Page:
The Rosenberg Variations

The Rosenberg Variations

A new book concludes that it was really Ethel and Julius Rosenberg’s in-laws who illegally passed classified information on the atomic bomb to the Russians. Does the news still matter?


A Chinese man walks into a bar. The man on the next stool introduces himself as Goldberg. They exchange small talk. Suddenly Goldberg punches the Chinese man in the nose. "Why did you do that?" asks the Chinese man. "That’s for Pearl Harbor!" says Goldberg. "But I’m Chinese, not Japanese," says the Chinese man. "Chinese, Japanese… What’s the difference?" says Goldberg. A few minutes later, the Chinese man punches Goldberg in the nose. "Why did you do that?" asks Goldberg. "That’s for the Titanic!" says the Chinese man. "But I had nothing to do with the Titanic," says Goldberg. "Iceberg, Goldberg… What’s the difference?" says the Chinese man.

I thought of that old joke when I first heard about Walter Schneir’s book Final Verdict: What Really Happened in the Rosenberg Case, published posthumously with an introduction and afterword by his widow and collaborator, Miriam. Schneir was a lifetime student of the case, which for him ranked right up there with the Dreyfus case, Sacco and Vanzetti and the Scottsboro Boys as an example of historic injustice. In the Schneirs’ 1965 book, Invitation to an Inquest, they had argued that the Rosenbergs were framed, "punished for a crime that never occurred." Thirty years later, after the National Security Agency released the Venona transcripts (declassified intercepts of Soviet intelligence cables during World War II), the Schneirs published an article in this magazine concluding that although the government’s case against Julius had relied on fabricated evidence, "the Venona messages reveal that during World War II Julius ran a spy ring," albeit one that played only a relatively minor role in atomic espionage [see "Cryptic Answers," August 14/21, 1995].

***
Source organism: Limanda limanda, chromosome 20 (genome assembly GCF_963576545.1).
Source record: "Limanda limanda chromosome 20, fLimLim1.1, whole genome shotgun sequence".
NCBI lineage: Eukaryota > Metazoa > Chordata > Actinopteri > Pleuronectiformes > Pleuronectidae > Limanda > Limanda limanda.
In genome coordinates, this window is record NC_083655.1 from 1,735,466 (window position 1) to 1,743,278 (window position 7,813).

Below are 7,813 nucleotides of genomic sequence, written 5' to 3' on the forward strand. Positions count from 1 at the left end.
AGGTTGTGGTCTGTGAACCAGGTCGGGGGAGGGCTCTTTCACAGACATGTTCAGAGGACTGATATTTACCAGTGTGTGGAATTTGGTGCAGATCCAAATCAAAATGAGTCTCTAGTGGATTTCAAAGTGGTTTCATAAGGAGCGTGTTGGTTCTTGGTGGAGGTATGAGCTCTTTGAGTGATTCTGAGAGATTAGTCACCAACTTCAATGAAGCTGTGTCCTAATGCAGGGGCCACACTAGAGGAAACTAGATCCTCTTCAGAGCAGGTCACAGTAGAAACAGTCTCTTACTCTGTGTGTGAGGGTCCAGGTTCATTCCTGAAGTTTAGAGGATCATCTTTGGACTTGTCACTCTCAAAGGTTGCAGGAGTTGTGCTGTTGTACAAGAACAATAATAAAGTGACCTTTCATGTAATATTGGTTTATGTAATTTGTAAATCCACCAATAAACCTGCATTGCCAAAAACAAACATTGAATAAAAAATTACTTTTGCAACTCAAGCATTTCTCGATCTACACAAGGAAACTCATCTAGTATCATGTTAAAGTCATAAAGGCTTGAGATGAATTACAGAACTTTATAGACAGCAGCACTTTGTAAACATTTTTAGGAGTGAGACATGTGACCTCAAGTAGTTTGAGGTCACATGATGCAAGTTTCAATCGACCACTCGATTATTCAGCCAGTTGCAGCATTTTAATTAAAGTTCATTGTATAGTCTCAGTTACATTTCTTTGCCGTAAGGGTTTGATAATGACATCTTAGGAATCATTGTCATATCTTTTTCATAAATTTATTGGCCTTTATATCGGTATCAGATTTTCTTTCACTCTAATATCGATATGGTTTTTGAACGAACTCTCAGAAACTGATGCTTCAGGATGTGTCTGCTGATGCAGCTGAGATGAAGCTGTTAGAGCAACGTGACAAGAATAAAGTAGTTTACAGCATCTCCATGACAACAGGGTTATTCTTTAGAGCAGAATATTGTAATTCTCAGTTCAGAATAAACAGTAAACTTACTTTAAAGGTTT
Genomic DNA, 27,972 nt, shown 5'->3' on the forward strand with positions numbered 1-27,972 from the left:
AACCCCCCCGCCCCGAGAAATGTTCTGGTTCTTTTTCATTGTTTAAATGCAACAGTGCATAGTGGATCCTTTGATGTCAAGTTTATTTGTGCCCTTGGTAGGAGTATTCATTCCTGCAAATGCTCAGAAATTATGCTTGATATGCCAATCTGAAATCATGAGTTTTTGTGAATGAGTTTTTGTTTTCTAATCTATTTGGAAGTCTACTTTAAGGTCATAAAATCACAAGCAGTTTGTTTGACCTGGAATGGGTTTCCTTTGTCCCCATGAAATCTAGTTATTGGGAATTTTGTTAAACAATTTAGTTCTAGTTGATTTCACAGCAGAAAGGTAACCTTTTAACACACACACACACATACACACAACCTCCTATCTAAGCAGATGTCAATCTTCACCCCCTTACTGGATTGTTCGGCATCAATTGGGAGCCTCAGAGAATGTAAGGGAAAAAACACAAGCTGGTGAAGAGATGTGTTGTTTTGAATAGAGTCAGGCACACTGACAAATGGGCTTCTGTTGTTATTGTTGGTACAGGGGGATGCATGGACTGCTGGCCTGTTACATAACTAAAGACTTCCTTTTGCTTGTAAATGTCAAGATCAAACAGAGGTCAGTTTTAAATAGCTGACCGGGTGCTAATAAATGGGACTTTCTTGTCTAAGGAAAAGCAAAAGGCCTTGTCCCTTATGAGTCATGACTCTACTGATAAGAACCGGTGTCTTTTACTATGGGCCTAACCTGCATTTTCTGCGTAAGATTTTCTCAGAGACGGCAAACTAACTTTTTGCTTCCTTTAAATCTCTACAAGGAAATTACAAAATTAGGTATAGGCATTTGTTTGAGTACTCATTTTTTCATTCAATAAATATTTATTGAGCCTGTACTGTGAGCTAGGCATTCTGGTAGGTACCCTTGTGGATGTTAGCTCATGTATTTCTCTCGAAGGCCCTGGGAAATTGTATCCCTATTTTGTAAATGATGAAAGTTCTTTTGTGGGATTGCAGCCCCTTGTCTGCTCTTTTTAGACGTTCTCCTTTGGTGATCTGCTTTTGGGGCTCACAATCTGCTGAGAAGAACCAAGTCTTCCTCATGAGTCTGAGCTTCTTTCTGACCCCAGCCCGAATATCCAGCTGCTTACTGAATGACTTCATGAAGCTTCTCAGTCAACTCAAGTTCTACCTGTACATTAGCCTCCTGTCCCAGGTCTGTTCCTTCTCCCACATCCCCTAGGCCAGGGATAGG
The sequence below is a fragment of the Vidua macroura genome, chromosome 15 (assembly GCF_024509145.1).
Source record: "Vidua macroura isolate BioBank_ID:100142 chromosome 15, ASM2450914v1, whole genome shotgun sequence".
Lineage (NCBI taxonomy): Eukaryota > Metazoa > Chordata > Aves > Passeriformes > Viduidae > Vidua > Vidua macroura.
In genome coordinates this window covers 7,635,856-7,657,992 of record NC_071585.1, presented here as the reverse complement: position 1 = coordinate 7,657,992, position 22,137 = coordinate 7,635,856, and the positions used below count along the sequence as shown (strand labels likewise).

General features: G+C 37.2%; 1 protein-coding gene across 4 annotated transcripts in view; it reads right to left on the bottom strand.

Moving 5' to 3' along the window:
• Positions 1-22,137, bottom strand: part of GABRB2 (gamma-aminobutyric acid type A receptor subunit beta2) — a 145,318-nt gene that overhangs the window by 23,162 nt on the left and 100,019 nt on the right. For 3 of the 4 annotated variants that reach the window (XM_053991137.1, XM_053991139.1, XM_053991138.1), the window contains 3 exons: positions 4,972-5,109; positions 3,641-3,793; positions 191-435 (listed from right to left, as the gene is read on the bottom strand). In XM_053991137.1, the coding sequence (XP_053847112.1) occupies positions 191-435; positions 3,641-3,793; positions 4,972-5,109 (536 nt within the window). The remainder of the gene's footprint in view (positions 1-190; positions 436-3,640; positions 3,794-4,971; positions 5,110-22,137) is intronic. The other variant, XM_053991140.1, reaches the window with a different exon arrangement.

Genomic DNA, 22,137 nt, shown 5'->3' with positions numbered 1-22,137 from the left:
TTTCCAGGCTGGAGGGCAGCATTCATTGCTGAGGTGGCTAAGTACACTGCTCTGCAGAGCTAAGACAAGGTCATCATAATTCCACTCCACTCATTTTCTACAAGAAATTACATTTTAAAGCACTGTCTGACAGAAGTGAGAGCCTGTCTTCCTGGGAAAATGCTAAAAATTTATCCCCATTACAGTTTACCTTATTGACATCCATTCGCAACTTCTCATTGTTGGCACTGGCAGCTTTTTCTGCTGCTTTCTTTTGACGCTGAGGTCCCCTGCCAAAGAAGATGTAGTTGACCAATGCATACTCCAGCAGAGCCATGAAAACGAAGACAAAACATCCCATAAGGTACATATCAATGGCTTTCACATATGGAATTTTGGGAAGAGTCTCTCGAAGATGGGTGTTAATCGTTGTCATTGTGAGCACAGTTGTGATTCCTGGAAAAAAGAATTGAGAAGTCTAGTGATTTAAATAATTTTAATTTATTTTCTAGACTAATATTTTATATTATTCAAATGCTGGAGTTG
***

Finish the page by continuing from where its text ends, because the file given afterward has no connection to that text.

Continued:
With Final Verdict, Walter Schneir came to a new, "final" and startling conclusion: that it was really the Rosenbergs’ in-laws, David (Ethel’s brother) and Ruth Greenglass, not Ethel and Julius, who illegally passed classified information on the atomic bomb to the Russians via middleman Harry Gold.